If you were unable to catch the two day on-line symposium on the recently released book co-edited by Iain McIntyre and myself, Dangerous Visions and New Worlds: Radical Science Fiction 1950-1985, organised by the iconic San Francisco bookshop City Lights in late February, fear not. All the sessions were recorded and are now available to view free on the City Lights Youtube channel at this link. This includes the interviews with new wave SF luminaries Samuel Delany and Michael Moorcock, and my session with Marge Piercy and US SF writer Terry Bisson, ‘The Forever War: Vietnam’s impact on sci-fi’. A huge thanks to the folks at PM Press, the events manager at City Lights Peter Maravelis, and all the writers who appeared as panel members or moderators over the two days. Read more

The bleak, propulsive noir of Georges Simenon’s Romans Durs

If forced to nominate any positives at all out of the last two years of global pandemic, it is the increased time I’ve had to read. In the first year of Covid I made good on a long-standing desire to read John le Carré’s George Smiley books. A literary focus of 2021 was the work of the Belgium born writer, Georges Simenon. Simenon’s output was a staggering 400 novels, although some have claimed he wrote as many as 500. The best known of these is his acclaimed series of crime procedurals featuring the French police detective Jules Maigret, 75 of which appeared between 1931 and 1972 (Simenon died in 1989). But my interest in Simenon is in his other, somewhat more shadowy body of work, his so-called romans durs or ‘hard novels’: tightly plotted, intensely psychological, often quite slim stand-alone volumes that have so far yielded some of the best noir fiction I can remember reading.

My latest piece for the US site CrimeReads, on the bleak psychological noir of Simenon’s Romans Durs is live and can be read in full here.Read more

Dangerous Visions & New Worlds: the reviews so far & upcoming two-day City Lights SF symposium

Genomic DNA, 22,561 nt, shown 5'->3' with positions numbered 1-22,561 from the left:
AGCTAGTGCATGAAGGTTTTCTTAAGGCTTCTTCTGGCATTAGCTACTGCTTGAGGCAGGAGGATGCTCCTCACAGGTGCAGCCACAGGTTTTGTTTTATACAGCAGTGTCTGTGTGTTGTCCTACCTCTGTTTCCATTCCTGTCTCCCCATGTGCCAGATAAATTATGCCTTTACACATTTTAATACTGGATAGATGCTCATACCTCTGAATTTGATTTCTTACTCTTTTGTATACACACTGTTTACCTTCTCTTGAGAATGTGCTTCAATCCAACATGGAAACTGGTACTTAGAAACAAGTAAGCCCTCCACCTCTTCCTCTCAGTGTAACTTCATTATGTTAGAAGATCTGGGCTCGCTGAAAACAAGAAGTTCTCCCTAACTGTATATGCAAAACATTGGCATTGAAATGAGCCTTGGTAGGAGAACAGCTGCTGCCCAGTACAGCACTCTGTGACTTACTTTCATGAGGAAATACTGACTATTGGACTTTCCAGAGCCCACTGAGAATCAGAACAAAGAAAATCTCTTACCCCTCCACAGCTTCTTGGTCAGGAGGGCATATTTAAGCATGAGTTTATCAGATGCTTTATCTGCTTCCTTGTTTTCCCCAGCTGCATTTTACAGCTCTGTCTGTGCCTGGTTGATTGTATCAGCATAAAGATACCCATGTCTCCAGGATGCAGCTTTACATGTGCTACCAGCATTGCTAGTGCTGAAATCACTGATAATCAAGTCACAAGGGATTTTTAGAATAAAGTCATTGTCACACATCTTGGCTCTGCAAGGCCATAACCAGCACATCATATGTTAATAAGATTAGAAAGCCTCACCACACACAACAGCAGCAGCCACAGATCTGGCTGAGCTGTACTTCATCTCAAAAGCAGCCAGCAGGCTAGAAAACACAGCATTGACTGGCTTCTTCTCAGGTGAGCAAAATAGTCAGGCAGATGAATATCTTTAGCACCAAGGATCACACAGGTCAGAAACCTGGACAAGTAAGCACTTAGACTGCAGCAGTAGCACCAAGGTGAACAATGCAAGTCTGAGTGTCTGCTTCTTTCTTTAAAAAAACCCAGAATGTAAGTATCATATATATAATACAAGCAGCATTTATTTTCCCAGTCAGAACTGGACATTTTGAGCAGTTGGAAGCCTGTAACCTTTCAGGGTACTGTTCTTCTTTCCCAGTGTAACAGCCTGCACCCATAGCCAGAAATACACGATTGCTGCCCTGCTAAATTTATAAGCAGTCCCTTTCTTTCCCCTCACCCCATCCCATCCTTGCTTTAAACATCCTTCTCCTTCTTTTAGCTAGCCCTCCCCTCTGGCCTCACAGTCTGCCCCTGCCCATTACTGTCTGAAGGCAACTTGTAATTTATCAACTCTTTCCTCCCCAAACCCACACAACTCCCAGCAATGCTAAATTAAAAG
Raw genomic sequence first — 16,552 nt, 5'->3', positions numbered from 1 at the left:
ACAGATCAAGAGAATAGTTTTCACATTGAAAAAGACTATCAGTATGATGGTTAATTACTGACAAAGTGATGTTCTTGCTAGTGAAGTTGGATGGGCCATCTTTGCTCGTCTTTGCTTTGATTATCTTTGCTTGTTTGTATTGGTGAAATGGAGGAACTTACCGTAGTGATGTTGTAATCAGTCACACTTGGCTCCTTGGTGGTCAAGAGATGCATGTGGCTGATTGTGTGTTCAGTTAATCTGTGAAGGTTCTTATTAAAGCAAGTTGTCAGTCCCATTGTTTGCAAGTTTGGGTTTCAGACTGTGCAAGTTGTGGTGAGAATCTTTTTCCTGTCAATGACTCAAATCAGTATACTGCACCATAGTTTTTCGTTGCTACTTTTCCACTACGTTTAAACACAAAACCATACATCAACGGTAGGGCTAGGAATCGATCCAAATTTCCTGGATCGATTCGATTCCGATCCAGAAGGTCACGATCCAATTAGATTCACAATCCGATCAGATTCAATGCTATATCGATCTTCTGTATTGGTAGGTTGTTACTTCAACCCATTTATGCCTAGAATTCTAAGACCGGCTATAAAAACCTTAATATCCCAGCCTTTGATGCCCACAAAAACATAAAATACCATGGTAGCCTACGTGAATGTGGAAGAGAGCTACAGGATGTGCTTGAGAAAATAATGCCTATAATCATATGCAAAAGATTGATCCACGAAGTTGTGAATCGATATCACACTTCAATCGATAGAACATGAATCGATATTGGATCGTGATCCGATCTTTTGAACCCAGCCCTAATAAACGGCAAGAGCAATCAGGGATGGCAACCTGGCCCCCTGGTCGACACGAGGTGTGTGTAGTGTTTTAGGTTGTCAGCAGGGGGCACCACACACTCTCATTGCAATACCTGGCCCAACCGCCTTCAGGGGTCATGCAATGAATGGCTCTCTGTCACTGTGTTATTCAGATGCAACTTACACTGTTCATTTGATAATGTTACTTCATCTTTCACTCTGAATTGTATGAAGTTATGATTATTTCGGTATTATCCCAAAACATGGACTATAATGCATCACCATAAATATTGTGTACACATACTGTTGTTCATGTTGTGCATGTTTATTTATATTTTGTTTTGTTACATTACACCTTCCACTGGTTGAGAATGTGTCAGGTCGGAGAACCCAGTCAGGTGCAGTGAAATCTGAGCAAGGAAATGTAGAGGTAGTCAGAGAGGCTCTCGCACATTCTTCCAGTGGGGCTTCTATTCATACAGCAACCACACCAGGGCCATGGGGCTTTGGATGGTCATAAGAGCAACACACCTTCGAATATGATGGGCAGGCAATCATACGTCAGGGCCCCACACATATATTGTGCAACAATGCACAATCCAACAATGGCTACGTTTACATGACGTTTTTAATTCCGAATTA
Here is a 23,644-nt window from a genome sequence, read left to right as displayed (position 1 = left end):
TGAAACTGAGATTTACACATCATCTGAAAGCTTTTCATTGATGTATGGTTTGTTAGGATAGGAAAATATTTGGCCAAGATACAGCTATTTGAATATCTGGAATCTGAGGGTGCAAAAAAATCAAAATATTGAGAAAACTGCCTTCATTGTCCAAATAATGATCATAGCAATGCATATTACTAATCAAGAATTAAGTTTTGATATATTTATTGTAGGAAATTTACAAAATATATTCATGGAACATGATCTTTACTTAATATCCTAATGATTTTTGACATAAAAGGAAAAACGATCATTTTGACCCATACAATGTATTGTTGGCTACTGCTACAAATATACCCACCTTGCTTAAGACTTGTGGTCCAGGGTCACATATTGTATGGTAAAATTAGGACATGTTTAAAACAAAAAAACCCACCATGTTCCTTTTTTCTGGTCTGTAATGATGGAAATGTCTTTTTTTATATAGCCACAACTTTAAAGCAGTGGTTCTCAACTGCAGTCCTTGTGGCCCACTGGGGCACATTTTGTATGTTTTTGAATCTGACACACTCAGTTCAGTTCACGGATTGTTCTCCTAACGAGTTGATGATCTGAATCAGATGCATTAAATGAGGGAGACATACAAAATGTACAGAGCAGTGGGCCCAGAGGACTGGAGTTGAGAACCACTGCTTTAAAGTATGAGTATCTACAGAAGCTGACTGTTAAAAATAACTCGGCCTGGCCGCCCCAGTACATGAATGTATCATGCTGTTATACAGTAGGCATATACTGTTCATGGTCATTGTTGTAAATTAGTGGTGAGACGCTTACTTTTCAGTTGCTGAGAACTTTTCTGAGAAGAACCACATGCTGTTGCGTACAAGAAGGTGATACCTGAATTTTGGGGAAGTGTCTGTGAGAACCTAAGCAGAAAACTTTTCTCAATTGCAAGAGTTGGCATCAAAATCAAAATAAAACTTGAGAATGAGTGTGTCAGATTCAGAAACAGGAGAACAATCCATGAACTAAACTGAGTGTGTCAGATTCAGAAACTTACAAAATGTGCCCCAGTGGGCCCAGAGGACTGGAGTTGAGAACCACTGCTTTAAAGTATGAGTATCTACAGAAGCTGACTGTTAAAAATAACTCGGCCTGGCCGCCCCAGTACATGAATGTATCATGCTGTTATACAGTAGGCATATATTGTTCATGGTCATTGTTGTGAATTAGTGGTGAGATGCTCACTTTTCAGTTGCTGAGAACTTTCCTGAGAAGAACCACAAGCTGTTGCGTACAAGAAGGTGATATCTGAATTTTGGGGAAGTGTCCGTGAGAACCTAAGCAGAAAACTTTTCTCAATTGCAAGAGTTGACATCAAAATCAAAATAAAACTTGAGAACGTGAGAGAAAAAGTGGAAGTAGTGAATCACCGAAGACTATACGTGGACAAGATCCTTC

It has been a couple of months since my latest collaboration with Iain McIntyre, Dangerous Visions and New Worlds: Radical Science Fiction, 1950-1985, hit the shelves in the US, and a lot has been happening. So, a short update is in order.

The book, available via the publisher PM Press, as well as all other book selling platforms has been well received. It made The Washington Post’s list of best science fiction, fantasy and horror books for 2021, and was also postively reviewed – twice – on the influential science fiction site, Locus. Ian Mond wrote in one of these reviews that ‘With its gorgeous interiors and thoughtful, de­tailed essays, I know that Dangerous Visions and New Worlds will inform newbies like myself while providing those familiar with the subject matter a contemporary perspective on the New Wave’s radical antecedents and the influential foundational texts the movement produced’ (you can read Mond’s full review here).

Our book was generously reviewed in Forbes magazine, on one of my favourite sites, We Are the Mutants, and for Counterpunch. I was also a guest on the wonderful British podcast, Breakfast in the Ruins. You can listen to the discussion, which ranged from new wave science fiction, to Norman Jewison’s 1975 film Rollerball, and the wonder that is New English Library’s teensploitation novels of the 1970s, in full here.… Read more